Another beginner’s mistake is staying too flat in the water. Instead, you want to rock subtly from side to side. As your fingertips touch the surface, extend your arm as far as you can while rotating your hips and shoulders slightly. Try this on dry land: stand on your tiptoes with one arm stretched overhead. If you shift your hip and shoulder up and forward, you can probably reach a few inches higher. Now do that in the water.
Another way to increase your efficiency is to create more force with each stroke. As you pull your arm down through the water, try to get your forearm perpendicular to the bottom of the pool. Your fingertips should be separated slightly – less than a centimeter – to get the most power.
Don’t worry about breathing on alternating sides if one feels more comfortable than the other. The goal is to keep a rhythm. “Every time your face is in the water, you’re exhaling,” Lepinski says. “Every time you come up, you’re having a nice, measured inhale.”
Get into intervals
Once you can do eight laps easily, try some interval training. For serious swimmers, workouts are structured like weight training, broken into sets rather than going for 30 minutes straight.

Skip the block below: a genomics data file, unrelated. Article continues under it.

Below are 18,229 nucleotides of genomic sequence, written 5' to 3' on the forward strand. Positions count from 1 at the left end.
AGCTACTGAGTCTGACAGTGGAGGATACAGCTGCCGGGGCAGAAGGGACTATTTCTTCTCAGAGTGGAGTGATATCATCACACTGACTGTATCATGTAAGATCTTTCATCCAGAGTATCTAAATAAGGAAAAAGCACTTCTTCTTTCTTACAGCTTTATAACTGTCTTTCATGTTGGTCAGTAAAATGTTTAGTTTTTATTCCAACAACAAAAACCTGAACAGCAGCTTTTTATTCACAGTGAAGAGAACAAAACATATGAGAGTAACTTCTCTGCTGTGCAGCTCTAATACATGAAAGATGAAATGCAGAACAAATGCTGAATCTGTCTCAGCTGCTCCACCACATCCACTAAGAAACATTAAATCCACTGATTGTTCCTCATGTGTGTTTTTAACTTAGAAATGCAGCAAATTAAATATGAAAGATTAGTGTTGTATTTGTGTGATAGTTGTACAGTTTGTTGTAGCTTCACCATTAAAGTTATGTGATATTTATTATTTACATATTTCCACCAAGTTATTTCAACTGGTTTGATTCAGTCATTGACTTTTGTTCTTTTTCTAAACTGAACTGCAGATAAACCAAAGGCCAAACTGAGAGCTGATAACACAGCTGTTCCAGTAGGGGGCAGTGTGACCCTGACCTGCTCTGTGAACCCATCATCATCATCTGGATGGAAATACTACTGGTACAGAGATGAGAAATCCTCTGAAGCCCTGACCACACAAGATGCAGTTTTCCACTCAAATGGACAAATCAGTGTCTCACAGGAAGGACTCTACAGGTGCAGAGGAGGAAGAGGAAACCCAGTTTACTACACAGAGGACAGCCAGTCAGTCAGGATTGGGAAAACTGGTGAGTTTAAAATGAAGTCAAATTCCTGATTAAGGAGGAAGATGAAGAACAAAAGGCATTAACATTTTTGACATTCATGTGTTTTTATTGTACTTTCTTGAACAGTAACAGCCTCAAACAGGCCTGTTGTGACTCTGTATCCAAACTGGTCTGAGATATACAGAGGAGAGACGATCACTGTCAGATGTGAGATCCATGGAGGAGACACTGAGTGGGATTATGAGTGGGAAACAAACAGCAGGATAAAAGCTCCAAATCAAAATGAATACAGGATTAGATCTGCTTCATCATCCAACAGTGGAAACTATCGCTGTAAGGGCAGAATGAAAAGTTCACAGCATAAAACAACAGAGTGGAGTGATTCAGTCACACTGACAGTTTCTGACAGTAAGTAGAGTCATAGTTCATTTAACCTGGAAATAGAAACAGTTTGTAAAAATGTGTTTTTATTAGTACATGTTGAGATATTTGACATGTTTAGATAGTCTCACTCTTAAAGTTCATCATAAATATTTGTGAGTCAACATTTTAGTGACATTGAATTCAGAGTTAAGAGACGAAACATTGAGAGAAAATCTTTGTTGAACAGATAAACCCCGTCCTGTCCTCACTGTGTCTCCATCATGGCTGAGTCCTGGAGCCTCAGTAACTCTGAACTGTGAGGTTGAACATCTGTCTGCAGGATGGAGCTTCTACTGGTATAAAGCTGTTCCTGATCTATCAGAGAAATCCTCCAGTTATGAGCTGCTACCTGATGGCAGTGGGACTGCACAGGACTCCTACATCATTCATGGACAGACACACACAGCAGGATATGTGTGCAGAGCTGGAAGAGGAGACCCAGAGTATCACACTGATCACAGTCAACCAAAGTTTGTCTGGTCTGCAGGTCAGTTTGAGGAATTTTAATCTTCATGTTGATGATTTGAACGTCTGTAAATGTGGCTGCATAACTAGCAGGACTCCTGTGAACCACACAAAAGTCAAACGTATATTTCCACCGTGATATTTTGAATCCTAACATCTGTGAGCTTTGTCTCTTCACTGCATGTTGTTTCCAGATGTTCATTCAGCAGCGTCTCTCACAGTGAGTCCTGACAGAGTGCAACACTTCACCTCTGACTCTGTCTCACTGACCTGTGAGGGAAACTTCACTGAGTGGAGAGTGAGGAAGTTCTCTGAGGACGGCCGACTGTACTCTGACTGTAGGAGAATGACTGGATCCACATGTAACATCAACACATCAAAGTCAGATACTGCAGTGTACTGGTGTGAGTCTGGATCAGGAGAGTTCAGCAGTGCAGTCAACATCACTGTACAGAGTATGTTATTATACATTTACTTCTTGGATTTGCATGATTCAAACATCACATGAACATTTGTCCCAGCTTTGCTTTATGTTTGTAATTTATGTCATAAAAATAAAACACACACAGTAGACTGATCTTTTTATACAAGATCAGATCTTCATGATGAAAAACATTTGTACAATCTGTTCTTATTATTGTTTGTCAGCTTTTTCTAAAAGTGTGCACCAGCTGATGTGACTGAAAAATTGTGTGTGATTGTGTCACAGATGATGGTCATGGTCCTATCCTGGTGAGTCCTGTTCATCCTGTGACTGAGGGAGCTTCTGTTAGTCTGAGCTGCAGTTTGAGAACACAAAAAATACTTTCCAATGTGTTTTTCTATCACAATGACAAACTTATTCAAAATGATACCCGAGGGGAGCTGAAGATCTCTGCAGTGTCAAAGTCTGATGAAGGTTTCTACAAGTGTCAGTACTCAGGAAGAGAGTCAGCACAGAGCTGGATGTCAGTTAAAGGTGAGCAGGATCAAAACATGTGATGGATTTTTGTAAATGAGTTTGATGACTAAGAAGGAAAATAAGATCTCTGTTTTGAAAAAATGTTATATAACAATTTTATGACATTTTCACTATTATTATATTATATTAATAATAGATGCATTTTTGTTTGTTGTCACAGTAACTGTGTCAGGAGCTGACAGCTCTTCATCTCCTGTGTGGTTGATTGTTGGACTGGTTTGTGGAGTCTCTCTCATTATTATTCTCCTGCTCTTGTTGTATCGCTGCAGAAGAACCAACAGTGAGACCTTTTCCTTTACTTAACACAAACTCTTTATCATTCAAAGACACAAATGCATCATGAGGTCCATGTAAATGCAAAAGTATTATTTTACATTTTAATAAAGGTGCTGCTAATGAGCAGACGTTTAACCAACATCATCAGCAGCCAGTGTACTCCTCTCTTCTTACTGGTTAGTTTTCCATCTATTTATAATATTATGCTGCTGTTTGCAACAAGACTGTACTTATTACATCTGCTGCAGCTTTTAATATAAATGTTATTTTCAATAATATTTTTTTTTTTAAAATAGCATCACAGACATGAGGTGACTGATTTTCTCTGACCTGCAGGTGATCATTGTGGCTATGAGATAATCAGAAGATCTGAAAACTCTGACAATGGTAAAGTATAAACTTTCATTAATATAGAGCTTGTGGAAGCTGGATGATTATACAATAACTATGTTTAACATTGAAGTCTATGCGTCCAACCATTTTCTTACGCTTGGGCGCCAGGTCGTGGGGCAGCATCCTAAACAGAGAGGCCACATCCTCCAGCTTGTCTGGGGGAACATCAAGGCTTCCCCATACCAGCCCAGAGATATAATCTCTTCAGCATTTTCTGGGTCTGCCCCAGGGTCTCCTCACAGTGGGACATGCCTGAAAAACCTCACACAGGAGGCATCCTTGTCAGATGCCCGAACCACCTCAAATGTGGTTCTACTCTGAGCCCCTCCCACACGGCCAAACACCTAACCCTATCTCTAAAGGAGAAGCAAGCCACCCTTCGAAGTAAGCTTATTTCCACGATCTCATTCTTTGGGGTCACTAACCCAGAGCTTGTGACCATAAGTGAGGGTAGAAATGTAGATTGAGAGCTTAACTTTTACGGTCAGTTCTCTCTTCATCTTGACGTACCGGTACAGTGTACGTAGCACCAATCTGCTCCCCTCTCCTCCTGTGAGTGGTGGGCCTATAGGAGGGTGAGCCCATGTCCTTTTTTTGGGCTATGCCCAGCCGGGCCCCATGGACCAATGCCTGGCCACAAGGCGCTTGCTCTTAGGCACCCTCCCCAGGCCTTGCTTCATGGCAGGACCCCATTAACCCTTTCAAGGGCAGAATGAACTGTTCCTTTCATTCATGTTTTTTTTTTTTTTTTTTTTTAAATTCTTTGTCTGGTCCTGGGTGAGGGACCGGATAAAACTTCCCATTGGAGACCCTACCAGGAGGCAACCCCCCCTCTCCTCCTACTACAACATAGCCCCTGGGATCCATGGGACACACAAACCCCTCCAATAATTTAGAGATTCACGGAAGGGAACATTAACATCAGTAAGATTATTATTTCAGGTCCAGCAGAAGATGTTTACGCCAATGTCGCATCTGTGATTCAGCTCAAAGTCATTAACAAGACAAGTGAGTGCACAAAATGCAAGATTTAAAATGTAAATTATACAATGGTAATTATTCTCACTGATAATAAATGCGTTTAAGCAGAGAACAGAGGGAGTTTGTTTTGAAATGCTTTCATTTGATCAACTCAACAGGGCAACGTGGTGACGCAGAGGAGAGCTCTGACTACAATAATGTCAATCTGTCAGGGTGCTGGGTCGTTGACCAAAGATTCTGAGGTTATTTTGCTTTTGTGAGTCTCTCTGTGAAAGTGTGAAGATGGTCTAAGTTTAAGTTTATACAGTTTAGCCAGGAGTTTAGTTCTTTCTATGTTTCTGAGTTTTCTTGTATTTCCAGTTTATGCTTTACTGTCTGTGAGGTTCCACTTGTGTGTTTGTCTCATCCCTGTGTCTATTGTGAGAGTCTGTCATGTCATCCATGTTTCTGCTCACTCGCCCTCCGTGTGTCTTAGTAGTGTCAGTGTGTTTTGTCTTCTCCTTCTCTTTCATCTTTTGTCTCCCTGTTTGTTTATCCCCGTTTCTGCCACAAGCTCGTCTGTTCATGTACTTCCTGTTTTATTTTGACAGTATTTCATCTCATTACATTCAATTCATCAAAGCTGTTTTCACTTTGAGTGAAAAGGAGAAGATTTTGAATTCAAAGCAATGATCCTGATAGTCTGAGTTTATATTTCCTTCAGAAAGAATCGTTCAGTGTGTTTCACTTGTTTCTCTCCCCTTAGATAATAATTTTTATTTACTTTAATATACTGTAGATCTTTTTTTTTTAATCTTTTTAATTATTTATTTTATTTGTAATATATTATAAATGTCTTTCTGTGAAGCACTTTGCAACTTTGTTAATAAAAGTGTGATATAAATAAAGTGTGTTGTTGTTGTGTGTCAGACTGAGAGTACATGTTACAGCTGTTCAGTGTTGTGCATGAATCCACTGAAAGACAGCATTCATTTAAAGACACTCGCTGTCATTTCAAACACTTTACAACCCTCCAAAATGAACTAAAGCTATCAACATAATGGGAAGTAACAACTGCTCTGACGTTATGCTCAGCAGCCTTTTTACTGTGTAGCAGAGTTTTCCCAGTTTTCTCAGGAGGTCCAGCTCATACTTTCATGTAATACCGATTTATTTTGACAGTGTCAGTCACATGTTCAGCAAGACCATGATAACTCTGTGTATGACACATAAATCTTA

To do this, you need to understand an interval formula used in almost all swim workouts. Intervals are usually described by two numbers: the number of repetitions and the distance in meters of each rep as a multiple of 25 (the length of the pool). Short rests are built in after every rep. For example, a 2×50 means swimming 50m (down and back), taking a 10-second break, and then swimming another lap. For a 4×25, swim the same distance, but rest every time you touch a side. A 1×100 means swimming two laps continuously and resting after. All three intervals are 100m total, but they’re swum at different rates.